There have been challenges of several varieties in
But after a quick turnaround from a disappointing victory -- a term that exists only for fighters thought untouchable -- against
"I can tell you that I'm feeling much more prepared and much more confident right now," Rua said in a media teleconference for this Saturday's UFC 97. "When I fought Coleman, like it or not, I stayed almost one year and a half sidelined, and like it or not, this gets in the way of the training and physical condition."
The Dublin fight was his first since two knee injuries took him out of the game for more than a year. Coleman wouldn't be put away, and Rua gassed midway through the fight, feeling the sudden effects of poor conditioning.
Afterwards, Rua moved from his home in Curitiba, Brazil, to Sao Paulo, where he picked up a new crew of trainers, including middleweight prospect Demian Maia, to help him prepare for the fight in Montreal.
Because he was away from home, he couldn't get comfortable. And by all indications, that was the problem. Following the scattering of his former Chute Boxe team, he had gotten into a routine that wasn't challenging him, and the injuries had sidetracked him further. Life had gotten in the way.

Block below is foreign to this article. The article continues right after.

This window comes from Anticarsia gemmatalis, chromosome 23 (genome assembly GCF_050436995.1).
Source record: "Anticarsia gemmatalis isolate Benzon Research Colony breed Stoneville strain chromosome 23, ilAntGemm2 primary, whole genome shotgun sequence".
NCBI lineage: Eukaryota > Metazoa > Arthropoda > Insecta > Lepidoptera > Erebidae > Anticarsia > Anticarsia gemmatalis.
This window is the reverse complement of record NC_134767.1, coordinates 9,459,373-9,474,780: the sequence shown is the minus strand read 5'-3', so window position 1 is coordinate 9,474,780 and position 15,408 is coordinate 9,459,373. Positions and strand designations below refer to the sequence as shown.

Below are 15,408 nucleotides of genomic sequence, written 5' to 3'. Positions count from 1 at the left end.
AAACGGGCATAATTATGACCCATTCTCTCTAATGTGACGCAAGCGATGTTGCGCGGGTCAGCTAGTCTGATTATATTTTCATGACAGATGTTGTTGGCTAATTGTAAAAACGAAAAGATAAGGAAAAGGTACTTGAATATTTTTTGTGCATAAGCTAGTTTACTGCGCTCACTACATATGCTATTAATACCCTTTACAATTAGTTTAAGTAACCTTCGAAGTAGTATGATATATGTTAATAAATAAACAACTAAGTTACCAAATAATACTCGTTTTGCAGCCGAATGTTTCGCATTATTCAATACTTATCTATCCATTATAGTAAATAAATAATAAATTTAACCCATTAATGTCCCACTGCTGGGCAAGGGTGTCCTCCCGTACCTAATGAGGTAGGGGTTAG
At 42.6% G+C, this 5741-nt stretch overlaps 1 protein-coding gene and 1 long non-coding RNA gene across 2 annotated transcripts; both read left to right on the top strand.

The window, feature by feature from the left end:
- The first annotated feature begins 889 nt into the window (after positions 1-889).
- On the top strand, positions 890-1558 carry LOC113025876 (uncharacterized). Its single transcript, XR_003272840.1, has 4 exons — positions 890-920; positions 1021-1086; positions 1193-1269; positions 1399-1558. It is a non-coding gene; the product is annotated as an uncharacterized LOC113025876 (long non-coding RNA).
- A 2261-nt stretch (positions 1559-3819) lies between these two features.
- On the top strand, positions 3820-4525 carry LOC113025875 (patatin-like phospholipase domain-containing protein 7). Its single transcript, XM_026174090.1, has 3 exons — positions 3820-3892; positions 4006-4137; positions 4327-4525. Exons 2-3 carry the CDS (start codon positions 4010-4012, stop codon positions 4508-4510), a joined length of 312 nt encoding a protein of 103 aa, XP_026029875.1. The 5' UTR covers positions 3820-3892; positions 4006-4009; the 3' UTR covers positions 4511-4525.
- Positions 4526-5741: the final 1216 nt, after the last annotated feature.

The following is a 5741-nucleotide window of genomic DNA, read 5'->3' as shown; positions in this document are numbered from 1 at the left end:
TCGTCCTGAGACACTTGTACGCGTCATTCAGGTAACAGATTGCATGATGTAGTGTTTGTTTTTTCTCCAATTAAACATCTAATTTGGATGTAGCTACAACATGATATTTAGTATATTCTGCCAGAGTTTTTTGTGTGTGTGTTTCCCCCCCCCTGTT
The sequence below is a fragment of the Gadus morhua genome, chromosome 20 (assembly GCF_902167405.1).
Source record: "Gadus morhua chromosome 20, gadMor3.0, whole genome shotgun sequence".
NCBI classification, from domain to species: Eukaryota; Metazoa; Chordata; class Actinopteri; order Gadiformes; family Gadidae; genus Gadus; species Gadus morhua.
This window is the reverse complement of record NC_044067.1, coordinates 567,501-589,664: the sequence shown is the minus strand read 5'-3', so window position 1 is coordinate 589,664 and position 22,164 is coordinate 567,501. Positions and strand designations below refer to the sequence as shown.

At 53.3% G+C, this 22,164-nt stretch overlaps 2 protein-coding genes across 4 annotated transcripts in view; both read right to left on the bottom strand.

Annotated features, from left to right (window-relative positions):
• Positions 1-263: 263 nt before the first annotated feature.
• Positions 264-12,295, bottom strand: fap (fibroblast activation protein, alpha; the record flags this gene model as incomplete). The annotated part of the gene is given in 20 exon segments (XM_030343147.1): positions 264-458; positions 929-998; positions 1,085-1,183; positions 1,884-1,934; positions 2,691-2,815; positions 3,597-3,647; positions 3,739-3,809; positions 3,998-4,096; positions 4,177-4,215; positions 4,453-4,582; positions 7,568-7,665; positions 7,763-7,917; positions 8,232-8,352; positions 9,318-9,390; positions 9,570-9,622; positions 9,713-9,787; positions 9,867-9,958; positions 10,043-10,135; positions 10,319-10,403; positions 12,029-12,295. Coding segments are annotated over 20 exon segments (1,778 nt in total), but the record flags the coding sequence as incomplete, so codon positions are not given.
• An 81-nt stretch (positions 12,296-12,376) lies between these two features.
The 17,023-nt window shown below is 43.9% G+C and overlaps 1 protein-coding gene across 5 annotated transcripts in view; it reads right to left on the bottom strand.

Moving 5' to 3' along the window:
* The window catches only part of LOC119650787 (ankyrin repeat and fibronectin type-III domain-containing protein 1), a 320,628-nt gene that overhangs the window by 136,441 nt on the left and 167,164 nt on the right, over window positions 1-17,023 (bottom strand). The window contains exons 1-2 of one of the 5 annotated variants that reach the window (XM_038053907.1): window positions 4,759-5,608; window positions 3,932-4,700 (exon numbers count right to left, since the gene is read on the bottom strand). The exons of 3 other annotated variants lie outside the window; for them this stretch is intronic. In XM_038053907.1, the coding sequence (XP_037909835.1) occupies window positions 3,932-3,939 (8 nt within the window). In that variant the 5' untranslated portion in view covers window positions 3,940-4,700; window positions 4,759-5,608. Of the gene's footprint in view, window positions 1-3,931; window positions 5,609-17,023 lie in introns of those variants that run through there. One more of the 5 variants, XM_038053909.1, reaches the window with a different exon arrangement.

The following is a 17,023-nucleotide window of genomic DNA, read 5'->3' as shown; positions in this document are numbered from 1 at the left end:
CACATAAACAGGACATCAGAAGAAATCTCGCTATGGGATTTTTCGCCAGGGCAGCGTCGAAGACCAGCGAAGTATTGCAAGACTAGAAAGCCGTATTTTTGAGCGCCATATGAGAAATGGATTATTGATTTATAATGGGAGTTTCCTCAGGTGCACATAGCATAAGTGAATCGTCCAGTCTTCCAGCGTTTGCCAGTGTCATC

A change in scenery turned out to be the missing ingredient for success.
"For sure, it helped, and it has helped me mainly because of the focus," Rua said. "Sometimes when we're at home, we get a little acquainted and we tend to get distracted with problems and not push ourselves to the limit. So I think moving to another city got me 100-percent focused on the fight and I can tell that I feel much more prepared."
If there's a theme to his assurances, it's preparation. He knows he's due for the relentless, acrobatic performances that have marked his early career and made him a crown jewel of the UFC's purchase of Pride two years ago. His prestige has taken a hit, but he still has the opportunity to turn it around.
"I know my potential, and I know that it's only up to me to reverse this," said Rua.
UFC cameras caught
Despite the criticism he took for the Coleman performance, and maybe because of it, he believes he is primed well for Liddell.
"I only stopped for one week after the fight and already began training camp, and that training camp kept me with the training rhythm," said Rua.
On Saturday, he'll motivate himself with the expectations of others.
"I think it's a weight in my favor, and pushes me forward," he said. "This wasn't any extra pressure in a bad way. I'm very focused on turning this into motivation and presenting my top game to the American audience."